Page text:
As a new building owner I would start learning about the rental laws in your state. You want to protect yourself and your investment. You may want to hire a Real Estate Attorney as well. They can take care of the Eviction process.
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Old 03-03-2014, 07:37 PM
 
Location: Riverside Ca
22,148 posts, read 30,080,864 times
Reputation: 35359
Quote:
Originally Posted by MikeJaquish View Post
All I see is "Unless..." And that is why he needs an attorney: To tell him what he signed.


I'm not disagreeing that he needs a lawyer. I would think stuff like this was ironed out before the sale.
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Old 03-03-2014, 08:35 PM
 
Location: Southern California
4,453 posts, read 6,401,360 times
Reputation: 2232
Quote:
Originally Posted by Electrician4you View Post
Wait if he is the current owner and the tenant is sending the rent money to the old LL and the old LL is cashing the checks that's theft. If you're talking prior rent owed why not? When he bought the. Property he bought the business with all accounts payable receivable and past due.
I think James' point is the tenant should be paying the current owner, if the tenant chooses to send it to the old LL, it is up to the tenant to get that money back and pay it to the current LL, which I agree with based on my assumptions of the transaction.
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Old 03-03-2014, 10:44 PM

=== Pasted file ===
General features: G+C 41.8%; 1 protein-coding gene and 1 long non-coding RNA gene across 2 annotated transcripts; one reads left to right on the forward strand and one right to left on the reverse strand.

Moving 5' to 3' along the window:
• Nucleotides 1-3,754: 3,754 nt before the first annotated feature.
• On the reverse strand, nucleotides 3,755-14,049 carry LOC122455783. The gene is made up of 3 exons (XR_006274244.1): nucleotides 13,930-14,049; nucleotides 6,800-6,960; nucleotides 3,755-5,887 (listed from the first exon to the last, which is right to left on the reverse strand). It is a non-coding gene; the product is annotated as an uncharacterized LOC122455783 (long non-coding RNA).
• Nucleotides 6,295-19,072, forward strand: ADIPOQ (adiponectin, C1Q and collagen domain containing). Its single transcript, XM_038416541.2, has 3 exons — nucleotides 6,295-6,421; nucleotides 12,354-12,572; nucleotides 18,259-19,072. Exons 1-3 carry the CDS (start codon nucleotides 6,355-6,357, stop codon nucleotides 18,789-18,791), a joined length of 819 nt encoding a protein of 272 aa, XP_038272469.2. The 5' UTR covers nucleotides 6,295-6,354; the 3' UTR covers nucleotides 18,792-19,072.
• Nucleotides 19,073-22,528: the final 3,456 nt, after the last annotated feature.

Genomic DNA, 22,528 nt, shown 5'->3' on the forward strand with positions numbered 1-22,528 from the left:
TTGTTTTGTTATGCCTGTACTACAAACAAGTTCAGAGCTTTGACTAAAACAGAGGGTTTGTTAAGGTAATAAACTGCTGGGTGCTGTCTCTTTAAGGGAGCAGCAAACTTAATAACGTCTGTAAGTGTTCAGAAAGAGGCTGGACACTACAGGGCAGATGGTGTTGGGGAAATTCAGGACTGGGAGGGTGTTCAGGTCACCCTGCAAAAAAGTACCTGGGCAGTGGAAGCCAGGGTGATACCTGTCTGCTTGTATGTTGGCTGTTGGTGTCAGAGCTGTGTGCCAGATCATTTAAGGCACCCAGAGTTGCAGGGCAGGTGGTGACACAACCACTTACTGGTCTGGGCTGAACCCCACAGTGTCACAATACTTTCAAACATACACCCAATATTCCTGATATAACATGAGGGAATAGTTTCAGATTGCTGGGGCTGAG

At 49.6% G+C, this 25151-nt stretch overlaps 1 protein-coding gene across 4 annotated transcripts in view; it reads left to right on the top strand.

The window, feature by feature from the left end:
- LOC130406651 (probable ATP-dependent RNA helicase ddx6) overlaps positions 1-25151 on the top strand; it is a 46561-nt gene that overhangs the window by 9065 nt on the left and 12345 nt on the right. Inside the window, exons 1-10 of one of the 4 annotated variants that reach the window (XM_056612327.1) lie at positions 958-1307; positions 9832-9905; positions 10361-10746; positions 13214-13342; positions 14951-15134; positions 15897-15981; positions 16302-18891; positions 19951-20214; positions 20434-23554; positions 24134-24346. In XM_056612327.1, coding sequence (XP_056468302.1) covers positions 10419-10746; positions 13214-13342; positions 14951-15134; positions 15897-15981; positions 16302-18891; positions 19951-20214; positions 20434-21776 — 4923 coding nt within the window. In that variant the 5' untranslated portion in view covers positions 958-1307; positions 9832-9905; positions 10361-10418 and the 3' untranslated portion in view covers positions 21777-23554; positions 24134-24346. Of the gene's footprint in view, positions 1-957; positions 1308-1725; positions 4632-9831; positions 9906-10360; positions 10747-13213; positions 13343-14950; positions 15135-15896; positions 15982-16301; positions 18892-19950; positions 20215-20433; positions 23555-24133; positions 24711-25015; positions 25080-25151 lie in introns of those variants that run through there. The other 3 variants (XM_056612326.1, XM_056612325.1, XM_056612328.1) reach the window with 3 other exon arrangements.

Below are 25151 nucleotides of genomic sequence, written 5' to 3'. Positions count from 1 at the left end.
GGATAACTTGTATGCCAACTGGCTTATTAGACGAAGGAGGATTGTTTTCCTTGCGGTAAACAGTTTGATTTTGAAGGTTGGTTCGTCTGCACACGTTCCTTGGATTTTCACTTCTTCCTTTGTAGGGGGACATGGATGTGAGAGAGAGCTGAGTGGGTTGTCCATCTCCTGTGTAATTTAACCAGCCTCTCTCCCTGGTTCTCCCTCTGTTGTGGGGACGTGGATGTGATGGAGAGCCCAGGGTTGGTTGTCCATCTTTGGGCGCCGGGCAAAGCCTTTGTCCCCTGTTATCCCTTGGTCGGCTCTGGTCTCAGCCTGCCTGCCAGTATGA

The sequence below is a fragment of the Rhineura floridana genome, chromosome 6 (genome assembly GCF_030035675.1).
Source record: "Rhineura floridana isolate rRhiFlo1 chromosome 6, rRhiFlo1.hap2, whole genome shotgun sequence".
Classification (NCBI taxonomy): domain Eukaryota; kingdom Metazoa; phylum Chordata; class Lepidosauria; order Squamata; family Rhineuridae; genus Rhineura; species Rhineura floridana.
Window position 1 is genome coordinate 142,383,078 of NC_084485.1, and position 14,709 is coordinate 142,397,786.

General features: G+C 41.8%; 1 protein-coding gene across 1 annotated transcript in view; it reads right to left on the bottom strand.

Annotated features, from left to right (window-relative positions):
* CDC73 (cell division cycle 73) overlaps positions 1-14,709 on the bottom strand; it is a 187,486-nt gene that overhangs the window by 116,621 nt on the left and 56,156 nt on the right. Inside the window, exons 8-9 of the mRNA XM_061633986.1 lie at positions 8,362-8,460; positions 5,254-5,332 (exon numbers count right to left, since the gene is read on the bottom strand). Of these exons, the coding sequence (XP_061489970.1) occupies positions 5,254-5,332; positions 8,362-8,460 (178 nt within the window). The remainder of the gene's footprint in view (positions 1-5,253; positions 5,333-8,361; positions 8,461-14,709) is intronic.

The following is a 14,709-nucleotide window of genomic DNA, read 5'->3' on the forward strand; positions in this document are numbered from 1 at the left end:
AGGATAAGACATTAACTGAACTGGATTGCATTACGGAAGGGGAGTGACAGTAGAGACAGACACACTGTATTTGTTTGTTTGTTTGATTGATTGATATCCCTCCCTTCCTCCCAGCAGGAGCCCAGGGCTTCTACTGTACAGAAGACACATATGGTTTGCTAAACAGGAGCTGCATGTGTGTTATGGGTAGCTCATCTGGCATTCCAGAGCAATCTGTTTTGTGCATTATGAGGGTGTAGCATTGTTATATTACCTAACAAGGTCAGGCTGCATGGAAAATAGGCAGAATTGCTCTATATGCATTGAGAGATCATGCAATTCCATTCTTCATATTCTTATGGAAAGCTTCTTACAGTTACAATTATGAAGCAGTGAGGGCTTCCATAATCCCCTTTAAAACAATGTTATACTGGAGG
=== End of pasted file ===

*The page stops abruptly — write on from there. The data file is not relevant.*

Location: Oregon
895 posts, read 1,579,574 times
Reputation: 1016
Quote:
Originally Posted by REinvestor88 View Post
I just bought a 4 unit retail center. One of my tenants refuses to believe I bought the building and is still paying the landlord that sold me the property. I have given him the assignment of rents to show. He obviously doesn't understand. What are my options? I'm about to send a notice to vacate. Does anyone have any advice?

Also The seller that sold me the property keeps telling me they owe back rent and refuses to write me a check.
the old landlord may have told the tenant to keep paying him. you need a legal statement in plain language that shows why he has to pay YOU the current rent. i wouldn't evict at this point yet, since it's clearly a misunderstanding and might be the old LL manipulating them. Just warn them, and spell the whole thing out in easy language for average joes who have no business education.

Then look into what the former LL is up to, as he may not really have back rent owed, and possibly shouldn't have accepted it even if it was owed.